“WE LOOKED AT THAT AND WENT, ‘YEAH, OKAY, THAT’S HORRIBLE. THAT’S GONNA WORK.’” So the first thing I personally did in response to the screenplay was, I mocked up a concept of this half actual bear, half water-bear creature. Then when we started thinking about it in a more formal sense, we thought, “Well, let’s be sure it should be a bear.” So we tried a bunch of other ideas, like making it a wild boar or some other kind of large, dangerous animal that you might expect to find in the forest. Ultimately, the feeling was, a bear works because it’s got the right capabilities of movement that we need narratively, and also bears — particularly when they stand up — have that sort of strange, not-quite-human but slightly human quality. Which is unsettling in a regular bear. So that gives us a leg up in terms of making it feel weird to begin with.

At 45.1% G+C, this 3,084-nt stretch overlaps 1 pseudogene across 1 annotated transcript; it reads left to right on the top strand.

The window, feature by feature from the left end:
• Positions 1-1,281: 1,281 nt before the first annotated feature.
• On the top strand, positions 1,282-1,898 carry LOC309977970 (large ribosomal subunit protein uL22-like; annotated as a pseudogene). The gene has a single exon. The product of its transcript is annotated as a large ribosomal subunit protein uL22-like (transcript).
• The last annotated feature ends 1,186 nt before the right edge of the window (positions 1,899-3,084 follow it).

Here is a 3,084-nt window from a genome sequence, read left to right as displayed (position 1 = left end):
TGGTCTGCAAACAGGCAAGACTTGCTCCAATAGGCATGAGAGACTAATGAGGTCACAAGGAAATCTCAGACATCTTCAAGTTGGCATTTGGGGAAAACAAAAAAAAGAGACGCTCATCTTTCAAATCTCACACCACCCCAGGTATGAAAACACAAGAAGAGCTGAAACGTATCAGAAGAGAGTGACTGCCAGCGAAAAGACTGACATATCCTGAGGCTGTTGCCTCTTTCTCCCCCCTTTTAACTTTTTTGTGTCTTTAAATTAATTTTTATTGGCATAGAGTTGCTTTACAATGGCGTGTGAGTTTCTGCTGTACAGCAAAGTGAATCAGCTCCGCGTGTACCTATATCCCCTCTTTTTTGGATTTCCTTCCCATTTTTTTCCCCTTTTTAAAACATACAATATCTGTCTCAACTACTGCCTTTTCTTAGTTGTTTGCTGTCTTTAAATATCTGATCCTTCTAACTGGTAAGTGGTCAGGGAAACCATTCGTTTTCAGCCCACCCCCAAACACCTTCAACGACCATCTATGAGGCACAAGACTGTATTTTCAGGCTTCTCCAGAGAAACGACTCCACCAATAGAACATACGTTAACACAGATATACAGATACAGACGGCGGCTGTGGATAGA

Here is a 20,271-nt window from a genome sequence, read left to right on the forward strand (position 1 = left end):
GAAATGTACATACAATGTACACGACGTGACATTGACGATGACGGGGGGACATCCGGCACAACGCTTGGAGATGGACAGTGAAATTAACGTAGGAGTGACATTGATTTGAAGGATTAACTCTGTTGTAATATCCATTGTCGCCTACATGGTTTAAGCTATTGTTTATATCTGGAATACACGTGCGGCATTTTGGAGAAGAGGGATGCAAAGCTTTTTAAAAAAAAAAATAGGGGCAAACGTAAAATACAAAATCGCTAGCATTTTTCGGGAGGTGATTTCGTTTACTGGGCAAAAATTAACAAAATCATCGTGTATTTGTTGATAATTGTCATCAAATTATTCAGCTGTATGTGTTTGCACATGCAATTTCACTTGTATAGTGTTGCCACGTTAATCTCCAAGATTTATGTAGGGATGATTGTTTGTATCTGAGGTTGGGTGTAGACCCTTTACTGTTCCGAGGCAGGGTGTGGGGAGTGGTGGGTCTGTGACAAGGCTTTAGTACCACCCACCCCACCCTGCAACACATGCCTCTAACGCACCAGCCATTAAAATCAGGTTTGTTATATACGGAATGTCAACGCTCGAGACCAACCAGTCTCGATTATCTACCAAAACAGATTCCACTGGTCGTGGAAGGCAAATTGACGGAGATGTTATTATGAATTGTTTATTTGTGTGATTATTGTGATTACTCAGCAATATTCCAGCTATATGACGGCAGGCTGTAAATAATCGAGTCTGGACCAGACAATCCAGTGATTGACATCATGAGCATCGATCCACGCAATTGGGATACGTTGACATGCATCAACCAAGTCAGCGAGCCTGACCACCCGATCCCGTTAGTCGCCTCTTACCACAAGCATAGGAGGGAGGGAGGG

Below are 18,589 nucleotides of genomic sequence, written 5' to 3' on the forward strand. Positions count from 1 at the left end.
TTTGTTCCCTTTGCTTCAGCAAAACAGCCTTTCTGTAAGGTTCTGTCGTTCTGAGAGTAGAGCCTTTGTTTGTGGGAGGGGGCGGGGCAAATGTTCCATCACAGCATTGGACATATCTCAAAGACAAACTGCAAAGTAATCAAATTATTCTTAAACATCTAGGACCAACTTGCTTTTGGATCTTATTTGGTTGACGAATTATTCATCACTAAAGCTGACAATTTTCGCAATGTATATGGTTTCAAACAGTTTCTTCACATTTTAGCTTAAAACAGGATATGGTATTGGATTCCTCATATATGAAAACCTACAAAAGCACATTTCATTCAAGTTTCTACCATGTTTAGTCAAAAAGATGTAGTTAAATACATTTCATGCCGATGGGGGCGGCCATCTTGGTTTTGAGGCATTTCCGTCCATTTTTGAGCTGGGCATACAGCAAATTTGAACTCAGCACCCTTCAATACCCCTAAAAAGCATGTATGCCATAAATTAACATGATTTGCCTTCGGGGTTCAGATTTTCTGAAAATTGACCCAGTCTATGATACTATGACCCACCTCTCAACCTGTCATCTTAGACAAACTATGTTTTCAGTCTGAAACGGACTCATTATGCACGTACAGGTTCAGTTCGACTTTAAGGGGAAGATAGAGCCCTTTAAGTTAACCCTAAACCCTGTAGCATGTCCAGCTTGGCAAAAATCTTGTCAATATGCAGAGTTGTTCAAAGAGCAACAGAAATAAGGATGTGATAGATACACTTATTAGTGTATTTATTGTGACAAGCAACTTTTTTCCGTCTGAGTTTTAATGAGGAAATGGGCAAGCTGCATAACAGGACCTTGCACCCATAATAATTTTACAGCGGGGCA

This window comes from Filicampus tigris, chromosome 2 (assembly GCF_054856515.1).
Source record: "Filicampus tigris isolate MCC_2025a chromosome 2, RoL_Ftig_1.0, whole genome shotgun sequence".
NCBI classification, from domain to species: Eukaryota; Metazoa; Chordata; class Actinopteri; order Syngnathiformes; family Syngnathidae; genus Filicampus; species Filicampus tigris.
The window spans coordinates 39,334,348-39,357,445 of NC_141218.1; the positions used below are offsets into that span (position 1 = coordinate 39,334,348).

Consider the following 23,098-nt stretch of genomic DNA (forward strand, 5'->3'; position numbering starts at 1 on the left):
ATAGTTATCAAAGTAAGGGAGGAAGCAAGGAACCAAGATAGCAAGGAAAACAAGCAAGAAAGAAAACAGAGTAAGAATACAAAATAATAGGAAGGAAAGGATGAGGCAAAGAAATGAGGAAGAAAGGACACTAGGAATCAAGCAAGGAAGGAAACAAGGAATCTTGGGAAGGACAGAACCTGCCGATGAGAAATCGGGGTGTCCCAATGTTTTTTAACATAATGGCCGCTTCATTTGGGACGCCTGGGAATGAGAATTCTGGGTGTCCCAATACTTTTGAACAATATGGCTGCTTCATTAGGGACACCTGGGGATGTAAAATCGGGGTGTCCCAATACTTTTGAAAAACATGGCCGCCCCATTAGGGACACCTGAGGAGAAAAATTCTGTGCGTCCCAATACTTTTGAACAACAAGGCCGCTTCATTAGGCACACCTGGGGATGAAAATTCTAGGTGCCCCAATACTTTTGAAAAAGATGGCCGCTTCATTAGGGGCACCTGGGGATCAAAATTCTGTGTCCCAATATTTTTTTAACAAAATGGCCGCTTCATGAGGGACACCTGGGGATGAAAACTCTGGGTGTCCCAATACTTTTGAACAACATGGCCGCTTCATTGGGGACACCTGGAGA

And then we knew we were going to try to suggest the idea of the mutation causing sickness, but also causing pronounced physical change and transformation, which was true for most of the creatures. We wanted to suggest the idea that some of [Tuva Novotny’s character] Sheppard’s DNA is somehow added into the bear, and maybe other humans it has encountered previously are part of it also. So we were struggling to come up with a clear visual way of describing that. One of the concept artists, in a piece of 3D software, got a scan of a bear skull and a scan of a human skull, and literally just mashed the two together. We looked at that and went, “Yeah, okay, that’s horrible. That’s gonna work.”

Then we thought, “Okay, let’s see what kind of bear we want.” So we looked at different bear shapes, different bear physiology, the different types of bear, and we ended up picking polar bears, because they’re slightly longer-legged, and they have a very distinct kind of curve to the top of their body down to their head, that has a sort of aerodynamic sleekness, and a real sense of precision and purpose. Because we’d been looking at the skull, we felt the whole front of the face tapered really interestingly. That’s the shape of the bear’s skull — if you get rid of the adorable, wet juicy nose, and all the fluff off the front of it, that’s what bears are like. So I thought, “Well, okay, we should probably try and keep that.”